Without going into usual debate over whether he did the right thing or no (suffice it to say I approve of the transaction), the more interesting debate in media right now is - what the blazes is he going to do with Rs. 100,000,000,000 (thats 11 zeros folks!)?? Mr. Singh still has a job (he will continue to lead Ranbaxy), and he has made some noises about making Religare a bank (though I dont think he is very serious when he says that), but all this does not prevent me from fantasizing about what I would do if I ever laid my hands on such moolah.
Of course my initial thoughts run to tropical islands, decadent living and luxury homes, but then I decided to find out what use better minds than mine have figured out for money.
  • Till recently Mr. Rich Man #1, Bill Gates has decided to give away all his money to the Bill and Melinda Gates Foundation, which will use it to prevent AIDS, and organize social initiatives in poor economies like India / Bangladesh etc.
  • Mr. Rich Man #2 (and God to legions of investors), Warren Buffett will give away his entire fortune to (surprise surprise) the Bill and Melinda Gates Foundation
  • Not too long ago India's richest family, the Tatas, use all the profits from the Tata companies (via Tata Sons) for charity...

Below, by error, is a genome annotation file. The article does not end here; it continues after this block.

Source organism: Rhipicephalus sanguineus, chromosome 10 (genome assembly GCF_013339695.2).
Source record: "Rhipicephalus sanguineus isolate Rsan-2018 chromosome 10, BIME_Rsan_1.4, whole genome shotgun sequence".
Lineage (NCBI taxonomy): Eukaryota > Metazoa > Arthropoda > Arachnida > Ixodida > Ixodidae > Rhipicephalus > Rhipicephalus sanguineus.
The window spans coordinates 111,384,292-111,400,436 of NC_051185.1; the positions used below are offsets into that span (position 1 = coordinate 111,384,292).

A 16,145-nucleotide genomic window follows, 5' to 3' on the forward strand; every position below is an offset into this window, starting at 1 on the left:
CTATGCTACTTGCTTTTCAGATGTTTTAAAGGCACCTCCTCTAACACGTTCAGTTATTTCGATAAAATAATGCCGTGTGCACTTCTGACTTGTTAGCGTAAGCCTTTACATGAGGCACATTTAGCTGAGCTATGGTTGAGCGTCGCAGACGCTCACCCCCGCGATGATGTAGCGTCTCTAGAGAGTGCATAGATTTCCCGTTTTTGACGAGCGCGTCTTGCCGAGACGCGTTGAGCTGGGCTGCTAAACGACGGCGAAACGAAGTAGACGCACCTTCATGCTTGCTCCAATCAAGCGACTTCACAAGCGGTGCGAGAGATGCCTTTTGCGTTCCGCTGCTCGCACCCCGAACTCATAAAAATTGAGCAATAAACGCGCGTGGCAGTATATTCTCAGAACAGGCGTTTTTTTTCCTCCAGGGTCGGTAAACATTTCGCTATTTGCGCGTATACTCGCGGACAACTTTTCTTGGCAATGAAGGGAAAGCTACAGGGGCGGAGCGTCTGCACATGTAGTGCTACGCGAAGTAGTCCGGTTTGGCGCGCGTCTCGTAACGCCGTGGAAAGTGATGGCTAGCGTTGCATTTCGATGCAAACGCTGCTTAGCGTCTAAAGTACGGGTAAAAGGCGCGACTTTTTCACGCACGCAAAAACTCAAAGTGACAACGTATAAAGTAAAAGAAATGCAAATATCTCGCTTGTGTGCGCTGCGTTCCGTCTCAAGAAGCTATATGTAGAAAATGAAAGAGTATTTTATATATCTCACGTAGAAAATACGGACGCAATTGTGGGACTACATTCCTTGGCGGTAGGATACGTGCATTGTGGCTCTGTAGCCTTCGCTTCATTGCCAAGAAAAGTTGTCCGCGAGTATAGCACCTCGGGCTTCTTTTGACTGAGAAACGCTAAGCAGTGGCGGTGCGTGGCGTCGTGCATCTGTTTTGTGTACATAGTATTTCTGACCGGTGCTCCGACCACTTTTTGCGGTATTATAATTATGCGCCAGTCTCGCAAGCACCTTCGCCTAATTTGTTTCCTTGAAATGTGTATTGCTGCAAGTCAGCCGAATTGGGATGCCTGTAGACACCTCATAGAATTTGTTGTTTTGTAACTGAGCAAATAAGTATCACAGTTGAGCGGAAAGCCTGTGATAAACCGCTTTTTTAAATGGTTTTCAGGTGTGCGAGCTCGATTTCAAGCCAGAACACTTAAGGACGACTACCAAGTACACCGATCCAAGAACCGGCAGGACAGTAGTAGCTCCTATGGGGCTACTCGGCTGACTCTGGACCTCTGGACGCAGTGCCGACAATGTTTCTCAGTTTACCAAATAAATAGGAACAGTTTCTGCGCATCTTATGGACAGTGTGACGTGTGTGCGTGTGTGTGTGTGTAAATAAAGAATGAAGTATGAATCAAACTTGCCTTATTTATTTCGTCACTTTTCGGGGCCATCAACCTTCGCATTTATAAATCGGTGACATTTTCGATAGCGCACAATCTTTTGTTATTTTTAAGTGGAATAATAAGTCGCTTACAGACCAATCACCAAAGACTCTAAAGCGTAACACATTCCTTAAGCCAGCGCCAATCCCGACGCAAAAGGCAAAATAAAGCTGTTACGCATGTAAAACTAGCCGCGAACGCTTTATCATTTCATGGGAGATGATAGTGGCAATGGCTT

I begin to see a pattern. And it gives me ideas. What I would really do with Rs. 9,990 crores (I have put away 10 crores in the bank, remember?) is

a) build a huge university. The university will operate on a pure capitalistic model, with extremely high standards of admission, the best paid faculty, and the best hostel infrastructure, and a market driven fee strucutre. However, the poorest 30% students would get scholarships which would cover their tuition fee (the funds for this would come from interest from an allocated amount). (I will need to devise some smart way of figuring out the real deserving poor students vs. rich kids whose parents get their income through 'unofficial' means)

b) build a huge hospital, extremely modern and efficient, with the best infrastructure, the best paid doctors and nurses, and market rates for treatment. However, the poorest 30% patients will get diagnosis, treatment and medicine for free (funds to come out of interest on an allocated amount)

While I actually have no clue if this would cover the amount at my disposal, I have an idea it would be enough. Anything left over I will hand over to my wife to invest in equity markets and multiply manifold, the proceeds of which I will use to buy my decadent island :-)

Tuesday, June 10, 2008

Greener grass

After an intense week (and weekend) spent furiously working away, including an entire weekend spent in office, minimal sleep (it is now 1:15am and still a couple of hours to go before i can call it a day) and lots of stress, clarity emerges on some key issues -
  1. Family is your most precious asset - without loving and caring family one is finished
  2. Better work somewhere you really like - otherwise every challenge beomes a huge burden
  3. There is no free lunch - there are trade-offs in almost everything in life
  4. Living today is the only way to live - who has seen tomorrow?
  5. The grass is always greener on the other side
  6. Sleep is the most under-rated luxury